Personally, I would assign license ownership to the business so that a centralised ITAM or SAM team can manage all of the licenses and make the most out of the organisations investment. With no departmental restrictions (there may still be entity restrictions or regional restrictions) the ITAM or SAM team are free to try and utilise all of the available licenses and have a central pool for future requests and distribution.
Pro’s and Con’s
|1. More flexibility when allocating licenses||There still may be entity or regional restrictions to licenses|
|2. Can be managed centrally||Managed by one team to may not have individual expertise on all software vendors|
|3. Helps reduce SLA’s and waiting times for new software requests|
|4. Assists with being ‘audit ready’ and knowing compliancy|
|5. Allows the organisation to utilise existing/ software license before acquiring more licenses|
Top Tips for assigning ownership
We have arranged a number of top tips for assigning software license ownership within your organisation:
- Ensure ownership is clearly defined and understood
It is important to clearly set define who has ownership for what software licenses, and who the point of contact is for certain vendors. This can be done via an internal document on SharePoint, or via an ITAM/SAM solution.
- Ensure ownership is communicated throughout the business
Make sure end users know who to contact regarding any enquires about software or software licenses. Communicate the department/software champion/ITAM team’s name or contract details, and have the information stored somewhere that all users can access.
- Ensure the owner is capable and has the knowledge to manage software licenses (If assigned to a software champion)
If assigning ownership to a single person, it is important that they have the time, and knowledge to effectively manage the software and its licenses. They should be a heavy user and an expert in using the software, and have some understanding of how it is licensed.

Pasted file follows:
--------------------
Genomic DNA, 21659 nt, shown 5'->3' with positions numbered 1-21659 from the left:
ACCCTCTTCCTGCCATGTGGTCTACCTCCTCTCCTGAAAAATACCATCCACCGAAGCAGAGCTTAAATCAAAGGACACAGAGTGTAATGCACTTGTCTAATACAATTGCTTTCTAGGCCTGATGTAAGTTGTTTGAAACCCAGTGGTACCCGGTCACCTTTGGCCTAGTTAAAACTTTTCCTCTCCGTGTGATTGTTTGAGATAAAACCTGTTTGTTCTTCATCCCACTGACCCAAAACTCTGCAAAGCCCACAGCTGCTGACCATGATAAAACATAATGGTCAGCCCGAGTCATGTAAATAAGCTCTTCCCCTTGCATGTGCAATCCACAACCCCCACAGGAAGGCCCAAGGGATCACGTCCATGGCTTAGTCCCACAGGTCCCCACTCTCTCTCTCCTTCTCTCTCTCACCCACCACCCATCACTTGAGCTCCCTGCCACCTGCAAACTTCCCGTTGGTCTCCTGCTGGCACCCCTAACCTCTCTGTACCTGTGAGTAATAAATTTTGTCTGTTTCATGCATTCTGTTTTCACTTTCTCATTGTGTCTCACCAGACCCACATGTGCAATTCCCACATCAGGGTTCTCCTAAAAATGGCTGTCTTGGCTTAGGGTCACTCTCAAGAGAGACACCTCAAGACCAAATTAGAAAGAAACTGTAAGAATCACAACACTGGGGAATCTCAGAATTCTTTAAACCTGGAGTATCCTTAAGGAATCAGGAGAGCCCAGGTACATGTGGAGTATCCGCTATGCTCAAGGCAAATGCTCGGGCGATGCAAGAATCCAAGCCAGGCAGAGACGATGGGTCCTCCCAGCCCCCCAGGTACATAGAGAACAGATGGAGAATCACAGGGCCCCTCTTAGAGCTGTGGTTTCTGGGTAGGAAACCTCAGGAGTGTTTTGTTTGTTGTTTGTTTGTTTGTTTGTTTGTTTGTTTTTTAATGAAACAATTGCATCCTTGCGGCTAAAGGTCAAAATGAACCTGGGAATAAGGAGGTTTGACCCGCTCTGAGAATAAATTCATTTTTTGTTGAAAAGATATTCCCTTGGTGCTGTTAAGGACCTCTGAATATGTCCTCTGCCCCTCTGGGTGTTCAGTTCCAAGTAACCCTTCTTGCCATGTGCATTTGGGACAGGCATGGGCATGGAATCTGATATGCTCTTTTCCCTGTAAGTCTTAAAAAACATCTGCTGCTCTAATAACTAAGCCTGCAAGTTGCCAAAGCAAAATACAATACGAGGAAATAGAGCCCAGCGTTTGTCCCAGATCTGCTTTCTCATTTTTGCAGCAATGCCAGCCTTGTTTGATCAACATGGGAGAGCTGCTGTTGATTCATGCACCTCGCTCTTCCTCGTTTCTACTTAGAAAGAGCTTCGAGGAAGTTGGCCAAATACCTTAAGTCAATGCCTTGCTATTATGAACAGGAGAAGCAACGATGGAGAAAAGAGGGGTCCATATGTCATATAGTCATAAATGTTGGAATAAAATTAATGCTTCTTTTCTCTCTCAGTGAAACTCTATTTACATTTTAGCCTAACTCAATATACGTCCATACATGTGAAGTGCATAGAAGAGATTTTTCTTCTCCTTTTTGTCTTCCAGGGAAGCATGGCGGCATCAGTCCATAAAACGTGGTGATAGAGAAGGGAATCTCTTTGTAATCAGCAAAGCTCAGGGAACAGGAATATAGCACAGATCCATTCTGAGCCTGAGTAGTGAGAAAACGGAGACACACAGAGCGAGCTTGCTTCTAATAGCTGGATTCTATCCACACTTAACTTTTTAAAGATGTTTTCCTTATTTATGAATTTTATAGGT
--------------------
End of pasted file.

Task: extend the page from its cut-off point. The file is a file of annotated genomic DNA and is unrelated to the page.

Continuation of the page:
- Ensure the department understands what licenses they have, and that they understand use rights (if assigned to a department)
Before handing ownership of licenses to a particular department or cost centre, it is important they understand exactly what licenses they have and can use. They also need to know what the terms and conditions of the license are and whether they are entitled to any internal charge back if another department wishes to use one of their licenses.
- No matter what, ensure that the ITAM/SAM/Licensing team are fully aware of all licenses purchased and owned by the organisation
Assigned ownership or not, the ITAM or SAM team still need to be told of any new software licenses or any existing ones to manage the organisations software assets effectively. All new license requests and purchases should still be done via the official channels.
If you have any questions about this article or would like to know more about software license ownership, then please get in touch with us. We love hearing your views and opinions on our content so have your voice heard!
The most interesting ownership structure I’ve seen centered around one individual in a company with about 90,000 PCs who developed (and exhaustively documented) a complex system that provided fine-grained control of licenses and regular harvesting of unused or retired software. It even included a tiered charge-back system in which business units who needed software such as SQL Server had multiple choices. If they wanted the latest product, they were charged nearly full price. If they wanted the previous version, they would pay less, all the way back to older versions that might be available for 10% the cost of a new license. This encouraged people to use older and already-paid-for licenses before purchasing new ones.
The guy who ran this system had enormous control, which was not always welcome. If he didn’t think you needed a product, you didn’t get an activation key for it. (And since he kept meticulous track of what was actually running, woe to those who tried to get around it.)
But, with something like 10,000 servers running at any given time, the company always knew exactly where it stood and it ran a lean, clean software infrastructure.